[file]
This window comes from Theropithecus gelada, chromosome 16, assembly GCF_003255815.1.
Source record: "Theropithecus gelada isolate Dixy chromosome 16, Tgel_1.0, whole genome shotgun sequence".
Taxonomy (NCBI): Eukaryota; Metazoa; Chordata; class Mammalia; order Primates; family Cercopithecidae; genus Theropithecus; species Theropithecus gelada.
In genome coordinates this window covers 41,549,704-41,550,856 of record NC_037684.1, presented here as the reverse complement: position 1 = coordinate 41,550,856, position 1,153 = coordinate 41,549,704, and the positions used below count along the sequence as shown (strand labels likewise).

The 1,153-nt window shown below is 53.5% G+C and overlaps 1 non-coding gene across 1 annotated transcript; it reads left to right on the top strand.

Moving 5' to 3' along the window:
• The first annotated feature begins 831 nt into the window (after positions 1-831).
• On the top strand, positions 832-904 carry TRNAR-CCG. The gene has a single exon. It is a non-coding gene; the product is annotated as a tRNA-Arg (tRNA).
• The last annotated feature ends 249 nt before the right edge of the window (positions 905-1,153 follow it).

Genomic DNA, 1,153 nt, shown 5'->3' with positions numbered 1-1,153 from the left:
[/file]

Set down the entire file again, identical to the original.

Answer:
This window comes from Theropithecus gelada, chromosome 16, assembly GCF_003255815.1.
Source record: "Theropithecus gelada isolate Dixy chromosome 16, Tgel_1.0, whole genome shotgun sequence".
Taxonomy (NCBI): Eukaryota; Metazoa; Chordata; class Mammalia; order Primates; family Cercopithecidae; genus Theropithecus; species Theropithecus gelada.
In genome coordinates this window covers 41,549,704-41,550,856 of record NC_037684.1, presented here as the reverse complement: position 1 = coordinate 41,550,856, position 1,153 = coordinate 41,549,704, and the positions used below count along the sequence as shown (strand labels likewise).

The 1,153-nt window shown below is 53.5% G+C and overlaps 1 non-coding gene across 1 annotated transcript; it reads left to right on the top strand.

Moving 5' to 3' along the window:
• The first annotated feature begins 831 nt into the window (after positions 1-831).
• On the top strand, positions 832-904 carry TRNAR-CCG. The gene has a single exon. It is a non-coding gene; the product is annotated as a tRNA-Arg (tRNA).
• The last annotated feature ends 249 nt before the right edge of the window (positions 905-1,153 follow it).

Genomic DNA, 1,153 nt, shown 5'->3' with positions numbered 1-1,153 from the left: